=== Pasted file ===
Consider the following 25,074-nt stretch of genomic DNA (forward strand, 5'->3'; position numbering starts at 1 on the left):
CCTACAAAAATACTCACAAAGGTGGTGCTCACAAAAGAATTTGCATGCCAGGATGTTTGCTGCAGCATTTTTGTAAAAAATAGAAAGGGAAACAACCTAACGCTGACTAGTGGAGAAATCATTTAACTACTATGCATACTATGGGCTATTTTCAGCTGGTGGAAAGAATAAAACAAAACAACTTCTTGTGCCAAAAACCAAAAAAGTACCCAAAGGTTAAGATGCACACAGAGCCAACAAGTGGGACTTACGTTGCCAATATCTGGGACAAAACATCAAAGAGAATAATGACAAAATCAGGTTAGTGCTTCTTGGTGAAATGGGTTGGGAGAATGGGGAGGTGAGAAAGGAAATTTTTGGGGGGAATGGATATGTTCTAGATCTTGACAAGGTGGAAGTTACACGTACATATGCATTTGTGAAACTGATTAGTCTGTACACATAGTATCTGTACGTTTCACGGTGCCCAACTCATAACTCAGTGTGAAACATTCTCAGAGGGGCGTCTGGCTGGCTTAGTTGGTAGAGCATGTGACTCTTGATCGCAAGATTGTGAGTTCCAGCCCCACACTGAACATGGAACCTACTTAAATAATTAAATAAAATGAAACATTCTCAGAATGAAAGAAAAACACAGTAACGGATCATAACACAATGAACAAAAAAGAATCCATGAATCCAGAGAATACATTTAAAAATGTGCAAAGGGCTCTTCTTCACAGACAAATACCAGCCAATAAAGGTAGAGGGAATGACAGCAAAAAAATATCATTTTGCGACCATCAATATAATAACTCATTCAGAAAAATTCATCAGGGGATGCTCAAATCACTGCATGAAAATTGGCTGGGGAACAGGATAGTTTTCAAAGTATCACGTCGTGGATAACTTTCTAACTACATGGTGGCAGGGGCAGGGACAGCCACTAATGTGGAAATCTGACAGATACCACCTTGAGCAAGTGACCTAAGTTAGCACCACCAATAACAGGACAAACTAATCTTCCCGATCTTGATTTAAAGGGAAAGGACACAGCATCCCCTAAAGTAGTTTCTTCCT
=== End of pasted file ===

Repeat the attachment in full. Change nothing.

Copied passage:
Consider the following 25,074-nt stretch of genomic DNA (forward strand, 5'->3'; position numbering starts at 1 on the left):
CCTACAAAAATACTCACAAAGGTGGTGCTCACAAAAGAATTTGCATGCCAGGATGTTTGCTGCAGCATTTTTGTAAAAAATAGAAAGGGAAACAACCTAACGCTGACTAGTGGAGAAATCATTTAACTACTATGCATACTATGGGCTATTTTCAGCTGGTGGAAAGAATAAAACAAAACAACTTCTTGTGCCAAAAACCAAAAAAGTACCCAAAGGTTAAGATGCACACAGAGCCAACAAGTGGGACTTACGTTGCCAATATCTGGGACAAAACATCAAAGAGAATAATGACAAAATCAGGTTAGTGCTTCTTGGTGAAATGGGTTGGGAGAATGGGGAGGTGAGAAAGGAAATTTTTGGGGGGAATGGATATGTTCTAGATCTTGACAAGGTGGAAGTTACACGTACATATGCATTTGTGAAACTGATTAGTCTGTACACATAGTATCTGTACGTTTCACGGTGCCCAACTCATAACTCAGTGTGAAACATTCTCAGAGGGGCGTCTGGCTGGCTTAGTTGGTAGAGCATGTGACTCTTGATCGCAAGATTGTGAGTTCCAGCCCCACACTGAACATGGAACCTACTTAAATAATTAAATAAAATGAAACATTCTCAGAATGAAAGAAAAACACAGTAACGGATCATAACACAATGAACAAAAAAGAATCCATGAATCCAGAGAATACATTTAAAAATGTGCAAAGGGCTCTTCTTCACAGACAAATACCAGCCAATAAAGGTAGAGGGAATGACAGCAAAAAAATATCATTTTGCGACCATCAATATAATAACTCATTCAGAAAAATTCATCAGGGGATGCTCAAATCACTGCATGAAAATTGGCTGGGGAACAGGATAGTTTTCAAAGTATCACGTCGTGGATAACTTTCTAACTACATGGTGGCAGGGGCAGGGACAGCCACTAATGTGGAAATCTGACAGATACCACCTTGAGCAAGTGACCTAAGTTAGCACCACCAATAACAGGACAAACTAATCTTCCCGATCTTGATTTAAAGGGAAAGGACACAGCATCCCCTAAAGTAGTTTCTTCCT